Putting down the hockey stick and picking up the textbooks. It’s the life of a college hockey player – but you can say the same for the Boston Shamrocks Hockey Academy players.
By Joshua Boyd
Boston Shamrocks Hockey Academy offers boys 18-and-under AAA full-season hockey in conjunction with a private Catholic high school education in Massachusetts. The Shamrocks, starting in 2016, partnered with Pope John XXIII High School in Everett, Mass., to create this complete education/hockey experience.
“About two years ago, [Shamrocks owner] Bob Rotondo and I began putting this together,” said Jon Sokolski, head coach of the Boston Shamrocks Hockey Academy team. “We spent the better part of eight months or so really preparing for everything.”
Although it’s not a varsity high school team, the 18U Shamrocks Hockey Academy team is considered by Pope John XXIII to be its “official” hockey team. The student body shows up at games for support, and teachers work with the students in the very rare times when school days have to be missed for hockey.
“The teachers understand we’re not going on vacation, we’re working towards something. We’re using hockey and school together to get these student-athletes to college,” added Sokolski. “There’s a sense of camaraderie. You’re playing for your school, while also playing full-season AAA hockey.”
Sokolski was brought in because he brings a mix of local prep and college experience. He grew up in Burlington, Mass., and attended St. John’s Prep (down Route 128 in Danvers).
After a year of post-grad hockey at the Canterbury School in Connecticut, Sokolski joined and played for Tufts University in Medford, Mass.
“Having grown up in New England, I know the landscape of prep, high school and Midget hockey very well,” said Sokolski.
Players begin the school year at Pope John XXIII on Aug. 24, and they remain with the team straight through the end of March. Shamrocks Academy is a USA Hockey-certified Midget program and is able to qualify for state and national championship tournaments.
“If we’re playing a Midget team, we’ll play their 18U squad. If we play prep schools, we’ll play their varsity team,” said Sokolski.
This past year, the Shamrocks Academy team had players who were essentially split between 2000 and 2001 birthdates. It can certainly be a challenge for these players going up against prep schools. Some prep teams might have players of birth years from 1998 to 2002, but certainly top-heavy towards the older players. So, Shamrocks Academy players do get to cut their teeth against older competition as part of their schedule.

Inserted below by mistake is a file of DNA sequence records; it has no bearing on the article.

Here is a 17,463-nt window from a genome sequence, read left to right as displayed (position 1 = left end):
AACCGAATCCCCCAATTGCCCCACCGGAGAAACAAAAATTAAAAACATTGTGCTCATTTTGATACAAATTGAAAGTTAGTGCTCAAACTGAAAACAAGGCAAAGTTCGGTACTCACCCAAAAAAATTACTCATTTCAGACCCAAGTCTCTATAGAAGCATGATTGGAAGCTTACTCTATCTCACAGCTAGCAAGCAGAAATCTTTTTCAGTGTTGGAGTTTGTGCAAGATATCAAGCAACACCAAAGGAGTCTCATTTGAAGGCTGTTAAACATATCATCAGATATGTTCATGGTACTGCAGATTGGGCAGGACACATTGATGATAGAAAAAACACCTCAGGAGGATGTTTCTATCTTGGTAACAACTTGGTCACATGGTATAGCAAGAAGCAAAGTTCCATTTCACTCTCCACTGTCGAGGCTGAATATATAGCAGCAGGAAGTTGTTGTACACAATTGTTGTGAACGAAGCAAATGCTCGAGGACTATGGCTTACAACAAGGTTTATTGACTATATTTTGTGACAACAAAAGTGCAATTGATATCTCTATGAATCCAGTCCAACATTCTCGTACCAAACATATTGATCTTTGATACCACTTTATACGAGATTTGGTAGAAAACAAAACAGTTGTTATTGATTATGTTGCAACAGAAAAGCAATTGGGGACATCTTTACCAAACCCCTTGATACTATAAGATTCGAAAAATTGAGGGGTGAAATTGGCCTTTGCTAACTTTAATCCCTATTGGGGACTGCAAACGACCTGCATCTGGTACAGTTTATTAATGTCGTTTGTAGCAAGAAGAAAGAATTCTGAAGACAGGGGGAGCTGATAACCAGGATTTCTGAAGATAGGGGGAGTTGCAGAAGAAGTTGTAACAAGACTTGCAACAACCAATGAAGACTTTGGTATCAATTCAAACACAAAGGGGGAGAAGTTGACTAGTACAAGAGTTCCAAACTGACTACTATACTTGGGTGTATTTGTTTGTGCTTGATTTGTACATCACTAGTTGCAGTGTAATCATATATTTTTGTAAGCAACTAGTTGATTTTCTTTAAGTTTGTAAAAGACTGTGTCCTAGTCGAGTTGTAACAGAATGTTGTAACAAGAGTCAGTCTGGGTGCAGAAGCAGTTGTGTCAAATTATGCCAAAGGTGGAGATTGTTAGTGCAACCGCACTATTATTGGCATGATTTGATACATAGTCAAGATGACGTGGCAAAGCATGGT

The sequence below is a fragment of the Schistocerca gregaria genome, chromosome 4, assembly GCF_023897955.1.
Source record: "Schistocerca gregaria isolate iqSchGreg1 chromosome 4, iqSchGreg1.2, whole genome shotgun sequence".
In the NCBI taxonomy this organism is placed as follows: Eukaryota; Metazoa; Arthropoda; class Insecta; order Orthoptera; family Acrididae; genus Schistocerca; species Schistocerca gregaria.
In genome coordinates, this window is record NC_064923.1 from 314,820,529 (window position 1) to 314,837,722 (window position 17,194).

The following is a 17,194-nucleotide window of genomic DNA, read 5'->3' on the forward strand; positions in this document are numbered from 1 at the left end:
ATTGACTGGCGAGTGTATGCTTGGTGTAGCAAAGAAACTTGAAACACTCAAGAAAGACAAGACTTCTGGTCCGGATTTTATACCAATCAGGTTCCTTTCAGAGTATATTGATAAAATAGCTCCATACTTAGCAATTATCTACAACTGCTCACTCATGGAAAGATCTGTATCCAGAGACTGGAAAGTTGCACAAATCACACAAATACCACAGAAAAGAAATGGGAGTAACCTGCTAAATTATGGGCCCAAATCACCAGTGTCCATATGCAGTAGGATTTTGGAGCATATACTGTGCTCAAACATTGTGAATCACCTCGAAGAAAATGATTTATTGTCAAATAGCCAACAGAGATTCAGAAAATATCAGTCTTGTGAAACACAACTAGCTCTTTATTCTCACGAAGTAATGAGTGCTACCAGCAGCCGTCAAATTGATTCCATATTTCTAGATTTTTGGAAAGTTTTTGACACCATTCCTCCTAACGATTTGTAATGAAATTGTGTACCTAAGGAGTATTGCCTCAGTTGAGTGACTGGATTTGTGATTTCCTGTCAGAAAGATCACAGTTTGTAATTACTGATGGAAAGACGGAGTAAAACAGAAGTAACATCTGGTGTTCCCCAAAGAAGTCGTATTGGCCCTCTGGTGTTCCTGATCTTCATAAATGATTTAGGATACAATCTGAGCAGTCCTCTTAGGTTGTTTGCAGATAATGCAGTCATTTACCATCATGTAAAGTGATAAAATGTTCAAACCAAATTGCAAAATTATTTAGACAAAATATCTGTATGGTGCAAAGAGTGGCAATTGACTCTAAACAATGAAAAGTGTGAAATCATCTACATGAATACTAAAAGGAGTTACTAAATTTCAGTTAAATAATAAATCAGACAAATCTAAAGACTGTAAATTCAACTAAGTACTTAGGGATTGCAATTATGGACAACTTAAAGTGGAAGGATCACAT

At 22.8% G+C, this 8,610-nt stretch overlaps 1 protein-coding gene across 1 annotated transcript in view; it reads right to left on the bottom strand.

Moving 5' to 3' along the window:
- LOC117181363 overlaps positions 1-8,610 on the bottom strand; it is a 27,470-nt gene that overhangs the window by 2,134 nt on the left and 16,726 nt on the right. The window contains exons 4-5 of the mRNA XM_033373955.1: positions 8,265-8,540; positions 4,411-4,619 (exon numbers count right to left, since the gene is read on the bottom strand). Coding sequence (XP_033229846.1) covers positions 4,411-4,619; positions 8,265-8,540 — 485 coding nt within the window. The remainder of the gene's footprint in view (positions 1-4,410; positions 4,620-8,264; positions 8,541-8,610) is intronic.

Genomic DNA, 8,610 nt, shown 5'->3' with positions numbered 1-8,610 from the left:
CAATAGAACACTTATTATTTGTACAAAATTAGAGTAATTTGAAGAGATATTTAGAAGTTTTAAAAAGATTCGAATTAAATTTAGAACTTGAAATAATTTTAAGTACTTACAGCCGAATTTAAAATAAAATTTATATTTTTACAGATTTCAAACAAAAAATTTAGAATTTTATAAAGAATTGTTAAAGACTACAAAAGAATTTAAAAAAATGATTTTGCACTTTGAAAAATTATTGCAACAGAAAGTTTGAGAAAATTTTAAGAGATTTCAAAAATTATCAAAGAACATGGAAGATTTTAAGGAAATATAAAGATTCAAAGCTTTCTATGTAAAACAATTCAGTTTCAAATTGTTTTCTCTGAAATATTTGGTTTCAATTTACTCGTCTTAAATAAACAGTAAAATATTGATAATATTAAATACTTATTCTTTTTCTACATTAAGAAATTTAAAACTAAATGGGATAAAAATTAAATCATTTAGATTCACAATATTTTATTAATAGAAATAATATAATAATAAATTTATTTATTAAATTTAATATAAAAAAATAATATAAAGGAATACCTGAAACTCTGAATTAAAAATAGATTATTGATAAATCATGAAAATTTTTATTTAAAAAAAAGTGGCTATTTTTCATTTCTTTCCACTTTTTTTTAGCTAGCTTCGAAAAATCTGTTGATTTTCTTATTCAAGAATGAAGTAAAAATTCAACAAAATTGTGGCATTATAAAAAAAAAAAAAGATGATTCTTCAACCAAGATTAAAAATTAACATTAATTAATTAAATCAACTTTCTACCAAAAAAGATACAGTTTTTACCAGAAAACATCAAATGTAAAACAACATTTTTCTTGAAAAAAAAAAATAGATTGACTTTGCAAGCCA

Sokolski is not looking specifically for players of 2000 and 2001 birthdates. He is looking for young players who are as serious – or more so – about their education as they are about the game of hockey.
“We really do all the recruiting. We don’t have an open tryout. Myself and the rest of our staff meet a lot of kids across the country who are playing AAA hockey,” said Sokolski. “Perhaps their school doesn’t have a relationship with their team, and their coaches might look around and say ‘OK, who faked a doctor’s appointment to get out of school?’ Where we are combined with a school, you have the education right here. Last year, we only missed four total days of school between August and March.”
The 2016-17 Shamrocks Academy AAA team finished under .500. However, Sokolski was very pleased of the team’s performance as a first-year program.
“I knew we’d be up against it. We were going up against teams that have been around 20 and 30 years,” said Sokolski. “Honestly, it went as well as I could have hoped. I judge us by how the kids were playing and how they developed. I got compliments from teams we saw a second time later in the season.
“Our team in September was far different than in March. We finished on a seven-game winning streak, and coaches [of teams we saw twice] were telling me ‘that’s a different team.’ From a development standpoint, we’re looking to carry a lot of momentum into this season. We’ll still have growing pains this year. We’re still growing. But I want to play our best hockey at the end.”
The Shamrocks Academy schedule is showcase-heavy, including multi-team shindigs such as the East Coast Labor Day Cup and the Bishop’s School Tournament in Montreal.
There is also league play in the East Coast Elite League, and that league itself has four showcases.
The players on the 2017-18 Shamrocks Academy team will be ready for whatever is thrown their way. After all, every player is set to return for the new season from last year.
“We didn’t have anyone graduating last year. We’ll have five seniors this year, and we are mainly seniors and juniors,” said Sokolski.
There are five seniors who will move on with their academic and athletic careers, and Sokolski will be working hard this year to make sure they’re going somewhere that is a step up.
“My goals for these kids is that I want them to play in the best athletic and academic situation possible,” he added. “We definitely have kids who are capable of playing college hockey. There are a few who want to continue on and play a year or two of juniors. We’ll make sure they understand the process, and know what they’re getting into. I just don’t want them going somewhere, playing three more years and aging out and not reaching their goals.”
The Shamrocks Academy and Pope John XXIII faculty have the same vision in mind. The first priority is to create well-educated, well-rounded individuals.
“We push the academics first, and hockey second here. We had a team grade point average of 3.5. Ten of our players made the Headmaster’s List, the highest honor at the school,” said Sokolski. “These kids will be the ones who are given spots on college rosters, and we want them to use school and hockey to get there.”